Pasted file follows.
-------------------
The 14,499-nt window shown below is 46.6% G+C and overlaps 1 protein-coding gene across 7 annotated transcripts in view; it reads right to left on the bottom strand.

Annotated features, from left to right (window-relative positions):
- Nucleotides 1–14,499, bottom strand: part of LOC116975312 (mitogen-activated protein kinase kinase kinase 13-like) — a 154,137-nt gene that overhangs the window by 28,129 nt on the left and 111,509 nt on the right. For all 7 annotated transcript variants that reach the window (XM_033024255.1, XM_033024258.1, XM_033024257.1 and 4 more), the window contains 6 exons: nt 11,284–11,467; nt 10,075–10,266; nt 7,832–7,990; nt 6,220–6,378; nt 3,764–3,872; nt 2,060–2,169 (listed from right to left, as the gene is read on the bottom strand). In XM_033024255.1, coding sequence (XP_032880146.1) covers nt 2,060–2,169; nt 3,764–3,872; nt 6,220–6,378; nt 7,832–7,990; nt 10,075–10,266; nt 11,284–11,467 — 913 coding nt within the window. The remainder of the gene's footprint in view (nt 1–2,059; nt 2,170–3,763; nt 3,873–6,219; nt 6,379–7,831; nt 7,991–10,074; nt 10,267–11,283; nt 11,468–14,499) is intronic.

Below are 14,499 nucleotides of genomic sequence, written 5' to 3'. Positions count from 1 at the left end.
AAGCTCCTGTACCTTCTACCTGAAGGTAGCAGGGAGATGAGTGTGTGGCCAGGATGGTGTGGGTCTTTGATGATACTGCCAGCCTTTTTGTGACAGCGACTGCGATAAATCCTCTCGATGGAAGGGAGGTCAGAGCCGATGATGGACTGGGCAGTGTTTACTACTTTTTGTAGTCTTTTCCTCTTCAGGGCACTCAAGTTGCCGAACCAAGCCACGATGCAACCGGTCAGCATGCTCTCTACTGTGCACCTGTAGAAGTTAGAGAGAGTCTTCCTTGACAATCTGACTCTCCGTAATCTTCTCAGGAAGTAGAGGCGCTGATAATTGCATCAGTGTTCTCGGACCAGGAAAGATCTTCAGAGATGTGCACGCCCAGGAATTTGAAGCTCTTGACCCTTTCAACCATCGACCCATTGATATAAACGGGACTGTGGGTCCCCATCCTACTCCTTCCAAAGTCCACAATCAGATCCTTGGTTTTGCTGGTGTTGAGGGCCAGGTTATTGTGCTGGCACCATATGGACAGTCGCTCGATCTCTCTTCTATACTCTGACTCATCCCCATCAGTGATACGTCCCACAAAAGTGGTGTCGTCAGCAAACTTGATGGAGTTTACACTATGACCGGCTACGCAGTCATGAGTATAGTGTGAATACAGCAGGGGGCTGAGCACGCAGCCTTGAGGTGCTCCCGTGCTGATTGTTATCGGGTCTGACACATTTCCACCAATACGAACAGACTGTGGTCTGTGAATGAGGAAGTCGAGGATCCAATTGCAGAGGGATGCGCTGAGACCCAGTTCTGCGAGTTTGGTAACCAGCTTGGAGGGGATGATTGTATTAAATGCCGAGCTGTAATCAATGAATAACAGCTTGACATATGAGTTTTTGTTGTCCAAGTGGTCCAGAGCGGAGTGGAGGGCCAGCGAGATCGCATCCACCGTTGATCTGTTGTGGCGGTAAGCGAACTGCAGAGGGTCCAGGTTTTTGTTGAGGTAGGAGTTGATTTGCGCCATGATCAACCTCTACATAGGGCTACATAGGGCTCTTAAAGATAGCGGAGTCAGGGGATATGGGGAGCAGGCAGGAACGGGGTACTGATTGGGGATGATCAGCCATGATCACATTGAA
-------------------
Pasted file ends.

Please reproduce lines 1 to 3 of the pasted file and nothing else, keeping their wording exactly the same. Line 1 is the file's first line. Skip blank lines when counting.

The 14,499-nt window shown below is 46.6% G+C and overlaps 1 protein-coding gene across 7 annotated transcripts in view; it reads right to left on the bottom strand.

Annotated features, from left to right (window-relative positions):
- Nucleotides 1–14,499, bottom strand: part of LOC116975312 (mitogen-activated protein kinase kinase kinase 13-like) — a 154,137-nt gene that overhangs the window by 28,129 nt on the left and 111,509 nt on the right. For all 7 annotated transcript variants that reach the window (XM_033024255.1, XM_033024258.1, XM_033024257.1 and 4 more), the window contains 6 exons: nt 11,284–11,467; nt 10,075–10,266; nt 7,832–7,990; nt 6,220–6,378; nt 3,764–3,872; nt 2,060–2,169 (listed from right to left, as the gene is read on the bottom strand). In XM_033024255.1, coding sequence (XP_032880146.1) covers nt 2,060–2,169; nt 3,764–3,872; nt 6,220–6,378; nt 7,832–7,990; nt 10,075–10,266; nt 11,284–11,467 — 913 coding nt within the window. The remainder of the gene's footprint in view (nt 1–2,059; nt 2,170–3,763; nt 3,873–6,219; nt 6,379–7,831; nt 7,991–10,074; nt 10,267–11,283; nt 11,468–14,499) is intronic.